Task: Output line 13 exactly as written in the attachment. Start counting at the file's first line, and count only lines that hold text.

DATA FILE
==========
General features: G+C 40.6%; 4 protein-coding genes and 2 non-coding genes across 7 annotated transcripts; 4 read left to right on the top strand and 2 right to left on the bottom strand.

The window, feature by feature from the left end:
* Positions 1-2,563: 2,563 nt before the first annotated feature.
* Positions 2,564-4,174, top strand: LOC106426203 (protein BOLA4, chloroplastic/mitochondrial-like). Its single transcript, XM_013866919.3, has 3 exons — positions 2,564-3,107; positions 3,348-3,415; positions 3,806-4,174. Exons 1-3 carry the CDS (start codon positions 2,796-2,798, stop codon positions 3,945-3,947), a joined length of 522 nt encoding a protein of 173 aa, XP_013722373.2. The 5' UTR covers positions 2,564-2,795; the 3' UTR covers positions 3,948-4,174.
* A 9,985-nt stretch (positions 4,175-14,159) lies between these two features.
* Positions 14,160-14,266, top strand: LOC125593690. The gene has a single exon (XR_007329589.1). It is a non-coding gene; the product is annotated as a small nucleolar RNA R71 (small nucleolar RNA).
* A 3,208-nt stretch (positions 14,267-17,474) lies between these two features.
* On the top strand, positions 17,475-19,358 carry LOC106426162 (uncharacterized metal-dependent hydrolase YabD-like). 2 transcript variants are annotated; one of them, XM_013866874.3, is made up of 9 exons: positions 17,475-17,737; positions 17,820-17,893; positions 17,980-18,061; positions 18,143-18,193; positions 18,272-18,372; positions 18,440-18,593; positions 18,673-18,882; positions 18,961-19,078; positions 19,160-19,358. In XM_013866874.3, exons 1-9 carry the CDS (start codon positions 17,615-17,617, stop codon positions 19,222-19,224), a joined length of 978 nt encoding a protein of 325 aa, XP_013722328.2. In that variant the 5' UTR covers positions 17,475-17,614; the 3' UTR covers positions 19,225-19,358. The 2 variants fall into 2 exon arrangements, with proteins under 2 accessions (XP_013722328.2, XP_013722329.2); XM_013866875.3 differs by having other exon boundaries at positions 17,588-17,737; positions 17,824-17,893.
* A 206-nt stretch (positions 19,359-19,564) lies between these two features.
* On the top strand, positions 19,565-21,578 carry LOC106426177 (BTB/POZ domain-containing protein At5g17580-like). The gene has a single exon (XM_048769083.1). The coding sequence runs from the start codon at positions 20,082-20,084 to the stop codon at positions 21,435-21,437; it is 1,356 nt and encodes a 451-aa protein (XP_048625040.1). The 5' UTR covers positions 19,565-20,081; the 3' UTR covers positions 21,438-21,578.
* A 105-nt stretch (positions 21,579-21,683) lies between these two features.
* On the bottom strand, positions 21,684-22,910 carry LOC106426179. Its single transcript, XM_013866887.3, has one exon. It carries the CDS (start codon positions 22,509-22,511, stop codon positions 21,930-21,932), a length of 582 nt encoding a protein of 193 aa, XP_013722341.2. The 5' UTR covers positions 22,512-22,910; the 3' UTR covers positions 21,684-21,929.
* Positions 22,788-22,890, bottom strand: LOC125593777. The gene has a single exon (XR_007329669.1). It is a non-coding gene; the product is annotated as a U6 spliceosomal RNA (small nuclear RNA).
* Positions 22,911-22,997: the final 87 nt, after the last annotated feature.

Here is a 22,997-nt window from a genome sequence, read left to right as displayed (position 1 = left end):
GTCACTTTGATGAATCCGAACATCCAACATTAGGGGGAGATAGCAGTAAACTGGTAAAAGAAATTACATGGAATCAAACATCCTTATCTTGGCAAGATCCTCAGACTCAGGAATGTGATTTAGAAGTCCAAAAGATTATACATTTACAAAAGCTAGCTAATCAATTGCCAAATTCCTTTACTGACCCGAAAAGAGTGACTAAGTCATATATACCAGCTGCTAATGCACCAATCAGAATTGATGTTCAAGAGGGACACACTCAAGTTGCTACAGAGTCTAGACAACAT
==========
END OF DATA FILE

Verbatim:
* Positions 22,788-22,890, bottom strand: LOC125593777. The gene has a single exon (XR_007329669.1). It is a non-coding gene; the product is annotated as a U6 spliceosomal RNA (small nuclear RNA).